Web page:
8. Keep up with foot care. Trimmed nails help people walk more comfortably and therefore properly, yet this is an often-overlooked aspect of eldercare. A podiatrist can also check out other foot-pain issues that may be affecting gait and balance.

9. Get a home-safety assessment. Social workers and geriatric care managers routinely perform these. An expert comes to the person's home and targets danger spots (including fall risks) and suggests easy improvements. This assessment can focus specifically on the needs of someone with dementia.

10. Consider exercise classes. If your loved one is capable, consider an exercise class to improve strength and balance, such as ti chi or yoga for seniors. Even people with dementia can benefit. Bonus: It might be something you can do together, getting you out of the house.

SEE ALSO: Find Memory Care Near You

Around the house

11. Make sure slippers and shoes are safe and stable. Discourage walking around in stocking feet, loose slippers, or flimsy open-heel styles. Overlooked footwear dangers include new shoes with smooth, unscuffed soles and walking shoes with heavy treads that "catch" on carpets.

12. Remove tripping hazards around where the person walks. Scatter rugs are a top tripper, for example. In the bathroom, you can lay a towel or rug in front of the tub or shower when the person is exiting, if the floor is cold; then pick it up right away.

Also tame unruly extension cords. Better than taping them to the floor is to remove them altogether. Remove piles of old newspapers and magazines and other clutter.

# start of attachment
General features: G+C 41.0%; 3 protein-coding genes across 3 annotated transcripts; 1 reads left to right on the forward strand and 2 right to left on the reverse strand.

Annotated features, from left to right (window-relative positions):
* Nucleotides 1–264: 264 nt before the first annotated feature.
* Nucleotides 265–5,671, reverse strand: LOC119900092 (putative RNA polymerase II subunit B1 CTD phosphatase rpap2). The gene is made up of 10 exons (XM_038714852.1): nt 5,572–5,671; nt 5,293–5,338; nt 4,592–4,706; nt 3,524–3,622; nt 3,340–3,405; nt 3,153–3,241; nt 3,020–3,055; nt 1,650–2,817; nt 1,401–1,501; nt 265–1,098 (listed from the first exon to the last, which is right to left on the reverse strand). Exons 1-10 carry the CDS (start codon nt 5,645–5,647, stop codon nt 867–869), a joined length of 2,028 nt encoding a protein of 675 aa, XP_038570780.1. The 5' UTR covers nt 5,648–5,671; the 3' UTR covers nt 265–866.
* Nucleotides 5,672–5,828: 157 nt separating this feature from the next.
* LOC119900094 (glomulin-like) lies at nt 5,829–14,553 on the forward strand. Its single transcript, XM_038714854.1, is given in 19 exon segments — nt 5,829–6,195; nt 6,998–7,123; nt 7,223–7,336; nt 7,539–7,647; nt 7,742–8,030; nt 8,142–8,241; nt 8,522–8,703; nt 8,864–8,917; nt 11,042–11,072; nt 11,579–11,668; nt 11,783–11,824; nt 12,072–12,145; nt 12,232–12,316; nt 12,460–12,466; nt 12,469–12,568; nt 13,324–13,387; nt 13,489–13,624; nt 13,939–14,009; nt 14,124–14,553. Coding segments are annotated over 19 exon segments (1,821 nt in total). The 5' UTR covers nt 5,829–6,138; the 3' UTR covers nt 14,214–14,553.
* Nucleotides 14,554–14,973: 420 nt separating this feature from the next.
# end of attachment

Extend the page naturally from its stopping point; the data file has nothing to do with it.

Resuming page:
13. Maintain good household lighting. Poor vision is a leading fall-maker. Watch for darkened hallways and stairs that might need more light. Replace burned-out bulbs.

Don't forget night lighting. Keep the night path to the bathroom lit. Consider using holiday lights, spaced nightlights, motion-detector lights, or simply leaving the hall or bathroom light on.

SEE ALSO: Find Memory Care Near You

14. Install grab bars in showers, bathtubs, and near toilets. These allow your loved one to catch himself or herself in a fall. Regular towel bars are insufficient; they can be pulled off the wall if grabbed during a fall, often worsening the accident.

15. Brainstorm ways to limit the potential hazard of pets that cause falls. For example, you might consider whether a pet could be limited to one area of the house, or let it wander freely only under supervision. Beware of chew toys and bones that get scattered on the floor, too. Children's toys can be another hazard.


about 4 years ago, said...

Does any one have any suggestions on how to get my mother to let me put away her throw rugs that she has scattered around the house? Every time I try to pick them up, she goes ballistic. She never goes barefoot, so it's not a matter of the floor feeling cold. These rugs are on top of wall to wall carpet! She just likes how they look. She weighs too much for me to pick her up by myself. I have had to call the fire department when no one else was there to help me get her up.


over 4 years ago, said...

With my 96 year old mother I find using a transfer belt very helpful in supporting her when walking and getting in/out of a car. It can also help in regaining her balance. The loops around the belt provide secure handholds. No need to grab the person's arm.


almost 5 years ago, said...

Hi My husband is 56 years old and has had alzheimer's for eight years. His alzheimer's is now advanced. Whilst I have been noticing slight changes in his balance for a year, possibly because of orientation difficulties, he began having up to two falls a day just a few months ago. Impaired balance certainly has a lot to do with the falls, but he his staminar has dropped as well. Whilst he feels the need to walk most of the time he is very tired after lunch and must be pushed in a wheelchair or have afternoon naps. Making these changes has significantly changed his number of falls.